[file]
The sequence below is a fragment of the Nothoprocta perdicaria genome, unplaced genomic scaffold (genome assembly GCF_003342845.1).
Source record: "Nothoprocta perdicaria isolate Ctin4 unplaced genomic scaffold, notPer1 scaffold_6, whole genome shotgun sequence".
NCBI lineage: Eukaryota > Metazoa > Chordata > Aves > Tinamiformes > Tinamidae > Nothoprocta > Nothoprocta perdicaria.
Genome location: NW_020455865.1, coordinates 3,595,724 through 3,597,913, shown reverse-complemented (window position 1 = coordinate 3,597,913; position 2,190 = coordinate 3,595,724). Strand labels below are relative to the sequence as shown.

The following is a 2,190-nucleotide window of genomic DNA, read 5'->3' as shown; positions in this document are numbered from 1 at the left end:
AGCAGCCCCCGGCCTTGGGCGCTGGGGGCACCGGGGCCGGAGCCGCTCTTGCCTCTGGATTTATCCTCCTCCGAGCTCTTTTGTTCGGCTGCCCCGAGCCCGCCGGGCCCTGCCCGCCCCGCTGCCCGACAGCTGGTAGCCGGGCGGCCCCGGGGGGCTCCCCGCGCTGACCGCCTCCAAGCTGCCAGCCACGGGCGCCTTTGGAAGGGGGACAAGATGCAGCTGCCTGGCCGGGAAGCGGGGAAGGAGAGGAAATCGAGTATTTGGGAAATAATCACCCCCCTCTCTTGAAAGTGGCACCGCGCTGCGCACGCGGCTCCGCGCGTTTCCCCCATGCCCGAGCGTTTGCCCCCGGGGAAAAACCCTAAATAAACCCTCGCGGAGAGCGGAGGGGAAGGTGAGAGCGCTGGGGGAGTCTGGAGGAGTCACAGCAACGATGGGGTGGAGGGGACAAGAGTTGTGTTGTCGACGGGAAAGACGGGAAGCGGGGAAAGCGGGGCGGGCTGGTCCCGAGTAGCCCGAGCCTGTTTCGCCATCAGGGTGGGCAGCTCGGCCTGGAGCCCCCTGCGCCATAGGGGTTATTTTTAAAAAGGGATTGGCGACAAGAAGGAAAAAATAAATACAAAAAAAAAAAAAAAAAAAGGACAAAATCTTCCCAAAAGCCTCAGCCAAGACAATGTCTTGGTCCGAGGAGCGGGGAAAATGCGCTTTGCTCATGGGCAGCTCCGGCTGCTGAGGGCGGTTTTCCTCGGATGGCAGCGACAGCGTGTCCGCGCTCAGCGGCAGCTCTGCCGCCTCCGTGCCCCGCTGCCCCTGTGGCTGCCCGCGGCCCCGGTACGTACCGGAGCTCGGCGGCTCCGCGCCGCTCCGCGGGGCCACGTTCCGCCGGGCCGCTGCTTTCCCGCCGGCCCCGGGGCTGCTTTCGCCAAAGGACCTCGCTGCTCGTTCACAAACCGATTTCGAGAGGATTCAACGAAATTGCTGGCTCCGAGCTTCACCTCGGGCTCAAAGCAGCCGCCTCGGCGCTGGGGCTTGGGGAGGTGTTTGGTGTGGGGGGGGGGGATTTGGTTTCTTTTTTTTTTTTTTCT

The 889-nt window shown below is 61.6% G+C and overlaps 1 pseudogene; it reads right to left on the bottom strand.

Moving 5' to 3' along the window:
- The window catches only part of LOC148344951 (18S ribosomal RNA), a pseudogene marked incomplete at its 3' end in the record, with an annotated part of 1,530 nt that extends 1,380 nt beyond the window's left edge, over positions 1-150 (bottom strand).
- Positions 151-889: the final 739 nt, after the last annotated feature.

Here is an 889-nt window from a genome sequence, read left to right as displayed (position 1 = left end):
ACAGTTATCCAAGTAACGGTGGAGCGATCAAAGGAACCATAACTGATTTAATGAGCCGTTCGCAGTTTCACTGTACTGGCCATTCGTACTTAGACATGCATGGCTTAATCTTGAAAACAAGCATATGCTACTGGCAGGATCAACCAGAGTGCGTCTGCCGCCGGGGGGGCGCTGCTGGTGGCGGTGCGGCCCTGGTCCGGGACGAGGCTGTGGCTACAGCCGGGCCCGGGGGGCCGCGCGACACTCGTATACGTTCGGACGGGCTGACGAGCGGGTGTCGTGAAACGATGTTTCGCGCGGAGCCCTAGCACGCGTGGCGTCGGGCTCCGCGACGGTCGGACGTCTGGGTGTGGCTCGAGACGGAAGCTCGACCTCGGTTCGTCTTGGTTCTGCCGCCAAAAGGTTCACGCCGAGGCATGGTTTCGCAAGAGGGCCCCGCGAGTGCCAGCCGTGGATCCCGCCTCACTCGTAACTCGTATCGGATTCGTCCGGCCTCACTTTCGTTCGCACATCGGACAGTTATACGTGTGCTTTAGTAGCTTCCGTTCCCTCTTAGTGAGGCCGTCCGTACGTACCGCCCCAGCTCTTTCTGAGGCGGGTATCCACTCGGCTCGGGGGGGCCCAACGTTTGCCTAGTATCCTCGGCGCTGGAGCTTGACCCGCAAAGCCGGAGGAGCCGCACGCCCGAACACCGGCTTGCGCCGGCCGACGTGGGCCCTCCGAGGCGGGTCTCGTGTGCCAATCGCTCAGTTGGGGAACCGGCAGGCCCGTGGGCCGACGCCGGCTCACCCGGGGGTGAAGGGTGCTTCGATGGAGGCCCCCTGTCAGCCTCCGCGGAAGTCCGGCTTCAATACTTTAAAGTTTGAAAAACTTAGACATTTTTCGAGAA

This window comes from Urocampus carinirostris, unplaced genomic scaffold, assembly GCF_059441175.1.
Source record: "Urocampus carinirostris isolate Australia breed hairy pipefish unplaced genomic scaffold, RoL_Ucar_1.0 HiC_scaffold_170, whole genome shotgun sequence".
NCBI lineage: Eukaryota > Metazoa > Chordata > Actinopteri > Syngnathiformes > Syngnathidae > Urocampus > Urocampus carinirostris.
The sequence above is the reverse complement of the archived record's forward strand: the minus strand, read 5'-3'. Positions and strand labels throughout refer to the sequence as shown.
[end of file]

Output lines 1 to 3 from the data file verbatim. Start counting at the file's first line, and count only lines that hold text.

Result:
The sequence below is a fragment of the Nothoprocta perdicaria genome, unplaced genomic scaffold (genome assembly GCF_003342845.1).
Source record: "Nothoprocta perdicaria isolate Ctin4 unplaced genomic scaffold, notPer1 scaffold_6, whole genome shotgun sequence".
NCBI lineage: Eukaryota > Metazoa > Chordata > Aves > Tinamiformes > Tinamidae > Nothoprocta > Nothoprocta perdicaria.